A recent skit on Saturday Night Live called “Back Home Ballers” hilariously parodied what happens when adults return to their childhood homes in time for the holidays and receive the star treatment. As a student who just wrapped up her freshman year of college, this skit definitely mimicked my pilgrimage home for short breaks throughout my first year. But now, after nine months of trial and error, taking risks, and adjusting to a newfound independence, I have returned home for three whole months. To call the transition home a “culture shock” would be an understatement.


Not only because I am no longer being served by the number one dining services in the nation (shout out to Virginia Tech on that note!), but because after initially having to cope with letting go, on my end as well as my parents’ end, we are back living under the same roof.


It can be easy to assume that this transition back to living at home will be seamless for college students and that nothing has changed, but that is simply untrue. Nine months apart creates change. The home environment is familiar, but the atmosphere is completely different, and that atmospheric change can put strain on your relationship with your parents and vice versa. Here are some tips for navigating this new chapter in the parent-child relationship and have a happy homecoming.


For students:

Respect house rules.

You can’t wait to go home and enjoy home-cooked meals and other comforts of home. But while being a “back home baller” definitely has it’s perks, it is important for you to recognize that your house is not like your dorm room. It is not just your domain, but also your parents’. Be respectful of your parents’ expectations. You can no longer just let your laundry pile up for four weeks before being forced to do something about it.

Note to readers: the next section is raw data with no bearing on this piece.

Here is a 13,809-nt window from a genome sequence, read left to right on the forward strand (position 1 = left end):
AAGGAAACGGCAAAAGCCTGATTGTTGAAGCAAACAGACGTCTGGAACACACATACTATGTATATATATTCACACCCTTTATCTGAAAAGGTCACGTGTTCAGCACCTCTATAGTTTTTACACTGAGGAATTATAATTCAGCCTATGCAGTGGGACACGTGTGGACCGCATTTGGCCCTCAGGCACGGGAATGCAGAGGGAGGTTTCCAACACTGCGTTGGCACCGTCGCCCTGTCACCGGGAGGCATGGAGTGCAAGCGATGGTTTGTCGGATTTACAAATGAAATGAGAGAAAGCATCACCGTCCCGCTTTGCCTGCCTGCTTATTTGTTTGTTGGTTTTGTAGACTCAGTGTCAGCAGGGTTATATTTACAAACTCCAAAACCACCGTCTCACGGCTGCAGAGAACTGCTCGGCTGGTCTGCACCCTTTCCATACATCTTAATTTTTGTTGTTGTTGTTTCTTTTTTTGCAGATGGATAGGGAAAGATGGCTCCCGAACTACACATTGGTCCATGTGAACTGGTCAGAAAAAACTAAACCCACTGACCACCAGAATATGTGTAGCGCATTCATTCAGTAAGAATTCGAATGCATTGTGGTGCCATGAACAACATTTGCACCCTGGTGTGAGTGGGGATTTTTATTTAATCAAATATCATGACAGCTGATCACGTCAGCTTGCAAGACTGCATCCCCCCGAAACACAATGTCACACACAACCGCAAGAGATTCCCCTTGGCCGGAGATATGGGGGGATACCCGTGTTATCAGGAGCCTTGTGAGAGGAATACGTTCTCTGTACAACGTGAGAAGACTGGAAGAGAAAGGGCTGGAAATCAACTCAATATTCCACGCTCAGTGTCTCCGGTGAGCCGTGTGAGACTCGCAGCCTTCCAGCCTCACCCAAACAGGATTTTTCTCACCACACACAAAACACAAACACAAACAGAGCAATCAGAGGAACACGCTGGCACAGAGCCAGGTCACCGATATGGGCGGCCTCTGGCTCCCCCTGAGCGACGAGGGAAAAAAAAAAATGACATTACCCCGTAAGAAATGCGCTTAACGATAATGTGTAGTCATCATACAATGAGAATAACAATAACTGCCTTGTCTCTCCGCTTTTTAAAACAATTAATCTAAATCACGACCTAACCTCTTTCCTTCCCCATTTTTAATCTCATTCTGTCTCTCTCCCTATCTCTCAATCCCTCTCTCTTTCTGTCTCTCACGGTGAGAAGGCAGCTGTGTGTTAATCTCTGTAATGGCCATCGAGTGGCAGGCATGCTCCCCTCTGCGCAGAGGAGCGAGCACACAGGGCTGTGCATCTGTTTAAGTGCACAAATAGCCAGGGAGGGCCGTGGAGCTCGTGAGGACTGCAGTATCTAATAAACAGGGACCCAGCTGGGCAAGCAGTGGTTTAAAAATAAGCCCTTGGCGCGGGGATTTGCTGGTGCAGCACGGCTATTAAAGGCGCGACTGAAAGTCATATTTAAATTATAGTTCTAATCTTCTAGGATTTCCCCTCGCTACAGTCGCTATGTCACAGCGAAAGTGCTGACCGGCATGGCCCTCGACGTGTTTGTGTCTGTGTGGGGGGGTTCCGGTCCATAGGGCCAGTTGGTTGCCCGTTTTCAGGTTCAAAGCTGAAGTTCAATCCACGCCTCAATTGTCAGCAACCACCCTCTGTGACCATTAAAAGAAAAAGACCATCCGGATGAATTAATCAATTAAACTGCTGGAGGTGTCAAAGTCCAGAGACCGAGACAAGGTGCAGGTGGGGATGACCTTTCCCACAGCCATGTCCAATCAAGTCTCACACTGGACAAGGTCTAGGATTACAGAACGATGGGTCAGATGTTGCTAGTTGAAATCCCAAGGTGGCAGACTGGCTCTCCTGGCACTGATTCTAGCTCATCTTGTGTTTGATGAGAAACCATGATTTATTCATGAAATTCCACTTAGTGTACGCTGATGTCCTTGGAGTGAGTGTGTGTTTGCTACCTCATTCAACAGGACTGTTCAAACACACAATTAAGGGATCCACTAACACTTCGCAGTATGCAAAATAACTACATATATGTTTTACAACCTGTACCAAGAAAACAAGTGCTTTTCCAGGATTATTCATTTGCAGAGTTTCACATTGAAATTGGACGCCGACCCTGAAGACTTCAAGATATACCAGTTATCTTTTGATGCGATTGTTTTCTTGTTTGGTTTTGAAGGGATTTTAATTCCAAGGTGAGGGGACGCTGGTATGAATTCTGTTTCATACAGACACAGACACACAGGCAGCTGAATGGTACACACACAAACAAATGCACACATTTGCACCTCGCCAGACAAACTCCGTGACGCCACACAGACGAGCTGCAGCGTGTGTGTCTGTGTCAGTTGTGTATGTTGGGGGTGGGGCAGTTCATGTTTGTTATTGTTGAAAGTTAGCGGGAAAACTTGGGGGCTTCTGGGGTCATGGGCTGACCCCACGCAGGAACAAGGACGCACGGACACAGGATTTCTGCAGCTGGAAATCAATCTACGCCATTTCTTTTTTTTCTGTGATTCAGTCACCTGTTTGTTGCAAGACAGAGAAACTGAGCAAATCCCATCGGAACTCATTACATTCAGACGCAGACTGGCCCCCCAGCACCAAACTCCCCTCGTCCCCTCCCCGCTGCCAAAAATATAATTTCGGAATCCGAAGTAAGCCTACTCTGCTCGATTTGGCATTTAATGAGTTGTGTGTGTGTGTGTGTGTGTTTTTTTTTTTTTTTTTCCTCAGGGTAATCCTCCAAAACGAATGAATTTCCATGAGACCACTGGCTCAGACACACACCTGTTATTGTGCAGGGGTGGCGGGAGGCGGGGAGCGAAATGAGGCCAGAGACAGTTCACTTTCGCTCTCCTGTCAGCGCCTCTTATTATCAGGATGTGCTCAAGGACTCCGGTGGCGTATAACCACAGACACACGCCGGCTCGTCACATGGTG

Understand that it is different on both ends.

There’s no doubt that you have undergone a serious adjustment, but your household has experienced an adjustment as well because of your extended absence. Returning home does not necessarily mean everything will be back to the way it was for you and your family before you left. There will be another adjustment period for both of you. Be understanding of how you are likely just as confused and unsure as your parents are.

Cherish the time you do have with you family.

My father always says, “you can pick your nose and your friends, but you can’t pick your family.” Spend quality time with your loved ones before heading back to school. Nothing beats the time spent in the company of your family, and these moments are what make coming home so exciting for college students. Despite your newfound independence, for college kids, home is still where the heart is.

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For parents:

Respect how your child has changed while away at school.

You and your child have spent the majority of the last nine months apart, and their return to the nest can tempt you to grasp hold of the reigns again. However, the past nine months have been a period of maturation and independence. Don’t hinder your child’s newfound independence. Acknowledge and respect it.


Promote open communication.

Encourage your child to share what he or she has learned in his or her time at college. Allow them to open up about changes in themselves and their perspective. They will be glad that you have acknowledged this period of change positively. Then, reciprocate and offer your views and openly discuss any differences you have experienced. This open dialogue will help maintain the relationship you have with your college-aged child during the most critical years of their life so far.


Check out the SNL skit here!
[youtube http://www.youtube.com/watch?v=ZmWH1F-caM8?rel=0&showinfo=0]